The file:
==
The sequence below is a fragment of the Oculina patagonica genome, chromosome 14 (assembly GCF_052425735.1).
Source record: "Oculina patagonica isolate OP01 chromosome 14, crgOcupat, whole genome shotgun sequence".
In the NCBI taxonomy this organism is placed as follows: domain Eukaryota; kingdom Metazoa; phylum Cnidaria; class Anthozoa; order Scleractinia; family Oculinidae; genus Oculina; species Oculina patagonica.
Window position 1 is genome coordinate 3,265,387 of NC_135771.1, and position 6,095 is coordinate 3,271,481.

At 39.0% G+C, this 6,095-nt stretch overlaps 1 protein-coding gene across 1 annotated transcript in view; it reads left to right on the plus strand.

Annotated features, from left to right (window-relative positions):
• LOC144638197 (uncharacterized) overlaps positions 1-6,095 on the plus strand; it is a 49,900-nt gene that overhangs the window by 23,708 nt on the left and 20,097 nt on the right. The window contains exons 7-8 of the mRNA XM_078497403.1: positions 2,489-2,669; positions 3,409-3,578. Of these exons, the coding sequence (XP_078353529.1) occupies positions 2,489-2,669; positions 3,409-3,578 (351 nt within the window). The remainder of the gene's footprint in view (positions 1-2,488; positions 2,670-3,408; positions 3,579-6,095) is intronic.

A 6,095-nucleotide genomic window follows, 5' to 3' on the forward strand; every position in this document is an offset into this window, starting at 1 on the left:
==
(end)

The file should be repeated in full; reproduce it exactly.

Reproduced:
The sequence below is a fragment of the Oculina patagonica genome, chromosome 14 (assembly GCF_052425735.1).
Source record: "Oculina patagonica isolate OP01 chromosome 14, crgOcupat, whole genome shotgun sequence".
In the NCBI taxonomy this organism is placed as follows: domain Eukaryota; kingdom Metazoa; phylum Cnidaria; class Anthozoa; order Scleractinia; family Oculinidae; genus Oculina; species Oculina patagonica.
Window position 1 is genome coordinate 3,265,387 of NC_135771.1, and position 6,095 is coordinate 3,271,481.

At 39.0% G+C, this 6,095-nt stretch overlaps 1 protein-coding gene across 1 annotated transcript in view; it reads left to right on the plus strand.

Annotated features, from left to right (window-relative positions):
• LOC144638197 (uncharacterized) overlaps positions 1-6,095 on the plus strand; it is a 49,900-nt gene that overhangs the window by 23,708 nt on the left and 20,097 nt on the right. The window contains exons 7-8 of the mRNA XM_078497403.1: positions 2,489-2,669; positions 3,409-3,578. Of these exons, the coding sequence (XP_078353529.1) occupies positions 2,489-2,669; positions 3,409-3,578 (351 nt within the window). The remainder of the gene's footprint in view (positions 1-2,488; positions 2,670-3,408; positions 3,579-6,095) is intronic.

A 6,095-nucleotide genomic window follows, 5' to 3' on the forward strand; every position in this document is an offset into this window, starting at 1 on the left: